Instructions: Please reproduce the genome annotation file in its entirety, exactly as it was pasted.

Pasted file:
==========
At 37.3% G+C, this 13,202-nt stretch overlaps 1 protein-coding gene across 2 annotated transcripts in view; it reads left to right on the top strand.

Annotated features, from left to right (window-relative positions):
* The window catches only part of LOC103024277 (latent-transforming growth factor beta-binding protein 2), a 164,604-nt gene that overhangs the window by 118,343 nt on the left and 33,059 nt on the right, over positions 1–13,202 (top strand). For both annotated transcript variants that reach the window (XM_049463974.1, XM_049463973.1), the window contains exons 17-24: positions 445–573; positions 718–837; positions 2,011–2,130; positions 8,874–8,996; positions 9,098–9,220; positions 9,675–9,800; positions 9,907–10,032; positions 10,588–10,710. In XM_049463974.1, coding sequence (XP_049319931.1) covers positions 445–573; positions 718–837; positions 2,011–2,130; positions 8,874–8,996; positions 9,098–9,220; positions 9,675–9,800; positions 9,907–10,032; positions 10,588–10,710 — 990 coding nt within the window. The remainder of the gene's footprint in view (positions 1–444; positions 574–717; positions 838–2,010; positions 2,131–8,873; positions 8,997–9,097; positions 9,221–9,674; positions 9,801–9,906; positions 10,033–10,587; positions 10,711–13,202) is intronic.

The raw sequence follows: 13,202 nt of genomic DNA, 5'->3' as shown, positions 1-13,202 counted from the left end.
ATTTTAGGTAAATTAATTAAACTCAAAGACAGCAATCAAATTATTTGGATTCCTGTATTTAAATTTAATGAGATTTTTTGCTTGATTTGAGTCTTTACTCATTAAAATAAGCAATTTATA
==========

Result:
At 37.3% G+C, this 13,202-nt stretch overlaps 1 protein-coding gene across 2 annotated transcripts in view; it reads left to right on the top strand.

Annotated features, from left to right (window-relative positions):
* The window catches only part of LOC103024277 (latent-transforming growth factor beta-binding protein 2), a 164,604-nt gene that overhangs the window by 118,343 nt on the left and 33,059 nt on the right, over positions 1–13,202 (top strand). For both annotated transcript variants that reach the window (XM_049463974.1, XM_049463973.1), the window contains exons 17-24: positions 445–573; positions 718–837; positions 2,011–2,130; positions 8,874–8,996; positions 9,098–9,220; positions 9,675–9,800; positions 9,907–10,032; positions 10,588–10,710. In XM_049463974.1, coding sequence (XP_049319931.1) covers positions 445–573; positions 718–837; positions 2,011–2,130; positions 8,874–8,996; positions 9,098–9,220; positions 9,675–9,800; positions 9,907–10,032; positions 10,588–10,710 — 990 coding nt within the window. The remainder of the gene's footprint in view (positions 1–444; positions 574–717; positions 838–2,010; positions 2,131–8,873; positions 8,997–9,097; positions 9,221–9,674; positions 9,801–9,906; positions 10,033–10,587; positions 10,711–13,202) is intronic.

The raw sequence follows: 13,202 nt of genomic DNA, 5'->3' as shown, positions 1-13,202 counted from the left end.
ATTTTAGGTAAATTAATTAAACTCAAAGACAGCAATCAAATTATTTGGATTCCTGTATTTAAATTTAATGAGATTTTTTGCTTGATTTGAGTCTTTACTCATTAAAATAAGCAATTTATA